The season had opened with one of Tómasson’s own works, the 2011 “Trio” for three couples and a small corps, set to Tchaikovsky’s “Souvenir de Florence.” The work apparently got its name from the fact that the composer had written two of its movements in that Renaissance capital. “Trio” boasts of handsome but pale choreography. It’s three sections did not end up to a satisfying whole, despite Norika Matsuyama and soloist Cavan Conley quicksilvery first duet. It bubbled like champagne.
A darker note entered the second, most successful section when a languid Dores André gradually gets seduced away from her partner by an ominous Daniel Deivison-Olivera. For the finale Angelo Greco shone in his solos but his partnering with Misa Kuranaga’s folk-inspired variation lacked verisimilitude.
“Symphony in C” is the only Balanchine choreography in this season. Tómasson could not have chosen better even though the female corps deserved more rehearsal. Balanchine had set Bizet’s youthful score in 1947 at the Paris Opera Ballet. That was two years after the end of World War II. Paris was in ruin, people still starved. They were just barely beyond the time when the only way you could get a hot shower in the city was at the Opera Ballet. Such beauty, such elegance; such simplicity must have overwhelmed the audience.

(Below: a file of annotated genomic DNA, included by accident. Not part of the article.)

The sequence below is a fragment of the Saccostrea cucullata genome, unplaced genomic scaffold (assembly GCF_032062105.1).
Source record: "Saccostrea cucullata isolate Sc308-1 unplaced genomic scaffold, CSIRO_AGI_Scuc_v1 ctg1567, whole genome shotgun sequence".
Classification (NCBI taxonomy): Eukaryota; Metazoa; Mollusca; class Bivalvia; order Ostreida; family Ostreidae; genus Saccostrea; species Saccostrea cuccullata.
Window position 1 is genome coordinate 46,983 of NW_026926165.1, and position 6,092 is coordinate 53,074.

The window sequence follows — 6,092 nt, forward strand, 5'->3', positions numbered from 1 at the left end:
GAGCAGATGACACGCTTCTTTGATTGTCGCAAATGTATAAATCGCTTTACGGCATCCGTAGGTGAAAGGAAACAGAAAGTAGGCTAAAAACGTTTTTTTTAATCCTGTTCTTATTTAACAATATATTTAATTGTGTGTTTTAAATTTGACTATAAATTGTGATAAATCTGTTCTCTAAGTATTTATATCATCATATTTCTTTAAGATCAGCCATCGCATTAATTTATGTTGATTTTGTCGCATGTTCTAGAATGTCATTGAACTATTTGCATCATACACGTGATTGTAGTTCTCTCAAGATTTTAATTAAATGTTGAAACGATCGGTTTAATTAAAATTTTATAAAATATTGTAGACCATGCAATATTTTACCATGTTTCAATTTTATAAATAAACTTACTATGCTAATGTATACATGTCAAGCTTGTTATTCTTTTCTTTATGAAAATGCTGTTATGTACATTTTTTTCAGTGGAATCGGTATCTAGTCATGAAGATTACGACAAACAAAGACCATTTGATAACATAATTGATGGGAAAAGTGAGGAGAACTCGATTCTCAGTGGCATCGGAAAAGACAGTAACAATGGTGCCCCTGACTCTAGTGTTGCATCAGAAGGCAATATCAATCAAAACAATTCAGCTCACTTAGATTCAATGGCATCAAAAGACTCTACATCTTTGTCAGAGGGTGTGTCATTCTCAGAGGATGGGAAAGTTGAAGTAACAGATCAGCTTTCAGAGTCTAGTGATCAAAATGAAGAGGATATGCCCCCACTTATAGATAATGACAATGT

The ballet is a wonder of clarity and geometry. Unison and canons, mirror images and solos, overlapping and sequential moves alternated and coincided. The steps are not that difficult but they demand utmost focus. The piece is visually a treat because of the complexity of design but also—what a simple idea—by the riveting effect of putting the women in white tutus and the men in black velvet. Sasha de Sola (with Aaron Robinson) was fast, precise and danced through the music.
There was such joyous power to her control. She looked the prima ballerina she could be if SFB had them. In the second movement’s adagio, Van Patten outdid herself, languidly finding her way, floating and rising and ending Ulrik Birkkjaer’s arms. Isabelle DeVivo and Walsh took on the third movement while Matsuyama and Hansuke Yamamoto gathered the “people” for a joyous finale.
SF BALLET’S PROGRAM 1 runs through February 12 at the War Memorial Opera House, SF. More info here.